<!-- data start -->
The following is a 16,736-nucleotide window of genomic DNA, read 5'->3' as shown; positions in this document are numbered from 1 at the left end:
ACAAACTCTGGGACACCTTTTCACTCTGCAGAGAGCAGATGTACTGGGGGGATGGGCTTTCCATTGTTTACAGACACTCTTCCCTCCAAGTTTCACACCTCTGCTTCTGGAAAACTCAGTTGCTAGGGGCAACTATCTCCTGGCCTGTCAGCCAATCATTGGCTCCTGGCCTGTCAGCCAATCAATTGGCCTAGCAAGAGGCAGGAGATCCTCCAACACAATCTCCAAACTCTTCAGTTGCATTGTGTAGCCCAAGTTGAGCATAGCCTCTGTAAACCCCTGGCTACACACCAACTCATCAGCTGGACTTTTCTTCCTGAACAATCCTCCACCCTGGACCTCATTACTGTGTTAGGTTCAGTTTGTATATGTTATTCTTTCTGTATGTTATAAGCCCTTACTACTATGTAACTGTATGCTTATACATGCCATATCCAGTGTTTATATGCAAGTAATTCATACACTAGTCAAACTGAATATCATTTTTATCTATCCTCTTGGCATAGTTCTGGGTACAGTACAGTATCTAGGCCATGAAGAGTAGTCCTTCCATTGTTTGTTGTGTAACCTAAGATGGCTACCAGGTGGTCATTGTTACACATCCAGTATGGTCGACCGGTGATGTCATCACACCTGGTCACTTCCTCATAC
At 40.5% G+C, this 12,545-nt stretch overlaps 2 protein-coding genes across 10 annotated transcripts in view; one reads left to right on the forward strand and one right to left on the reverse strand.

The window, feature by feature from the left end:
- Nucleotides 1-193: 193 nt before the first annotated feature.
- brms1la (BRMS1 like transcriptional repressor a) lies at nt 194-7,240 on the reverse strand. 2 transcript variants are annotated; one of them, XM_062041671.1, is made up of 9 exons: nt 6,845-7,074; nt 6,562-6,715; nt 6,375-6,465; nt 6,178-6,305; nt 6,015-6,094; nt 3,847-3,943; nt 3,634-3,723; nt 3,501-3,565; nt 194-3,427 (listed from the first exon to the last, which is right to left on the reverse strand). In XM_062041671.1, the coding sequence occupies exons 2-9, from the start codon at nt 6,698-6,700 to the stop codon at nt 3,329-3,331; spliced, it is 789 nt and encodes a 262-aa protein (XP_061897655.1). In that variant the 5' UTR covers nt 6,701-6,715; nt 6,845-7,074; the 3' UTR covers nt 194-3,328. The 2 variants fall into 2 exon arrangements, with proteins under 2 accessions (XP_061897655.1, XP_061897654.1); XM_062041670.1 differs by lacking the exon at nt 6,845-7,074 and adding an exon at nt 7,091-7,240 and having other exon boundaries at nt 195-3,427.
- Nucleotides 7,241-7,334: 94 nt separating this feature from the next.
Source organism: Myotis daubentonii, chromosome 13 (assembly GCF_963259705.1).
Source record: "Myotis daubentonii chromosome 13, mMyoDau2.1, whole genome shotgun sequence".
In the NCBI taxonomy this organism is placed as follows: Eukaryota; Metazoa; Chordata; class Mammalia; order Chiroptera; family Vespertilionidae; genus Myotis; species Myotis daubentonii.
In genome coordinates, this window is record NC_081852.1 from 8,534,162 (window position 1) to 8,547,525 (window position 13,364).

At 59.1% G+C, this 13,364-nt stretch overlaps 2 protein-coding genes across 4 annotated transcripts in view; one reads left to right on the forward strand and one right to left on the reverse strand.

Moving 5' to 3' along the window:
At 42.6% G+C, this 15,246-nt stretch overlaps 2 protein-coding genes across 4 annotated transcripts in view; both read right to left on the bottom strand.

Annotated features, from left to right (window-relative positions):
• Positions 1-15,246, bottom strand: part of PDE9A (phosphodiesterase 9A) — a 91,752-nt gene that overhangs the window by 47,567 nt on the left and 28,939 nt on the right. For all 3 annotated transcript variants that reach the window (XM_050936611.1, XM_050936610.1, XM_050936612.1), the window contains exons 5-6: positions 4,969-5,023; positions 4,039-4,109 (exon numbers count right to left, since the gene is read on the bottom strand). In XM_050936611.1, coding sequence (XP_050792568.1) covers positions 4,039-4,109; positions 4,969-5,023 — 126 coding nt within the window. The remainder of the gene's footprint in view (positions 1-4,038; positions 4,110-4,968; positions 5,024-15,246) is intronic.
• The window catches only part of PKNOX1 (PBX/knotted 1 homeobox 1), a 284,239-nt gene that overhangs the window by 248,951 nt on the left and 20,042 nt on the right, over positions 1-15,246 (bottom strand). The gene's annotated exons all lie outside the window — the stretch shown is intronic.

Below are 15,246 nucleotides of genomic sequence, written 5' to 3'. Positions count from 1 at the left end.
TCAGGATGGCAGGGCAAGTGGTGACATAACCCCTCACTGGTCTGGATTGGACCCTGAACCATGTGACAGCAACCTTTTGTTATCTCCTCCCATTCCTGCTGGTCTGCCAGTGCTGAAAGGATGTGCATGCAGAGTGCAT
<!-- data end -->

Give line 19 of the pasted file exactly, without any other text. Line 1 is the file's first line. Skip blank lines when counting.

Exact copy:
TCAGGATGGCAGGGCAAGTGGTGACATAACCCCTCACTGGTCTGGATTGGACCCTGAACCATGTGACAGCAACCTTTTGTTATCTCCTCCCATTCCTGCTGGTCTGCCAGTGCTGAAAGGATGTGCATGCAGAGTGCAT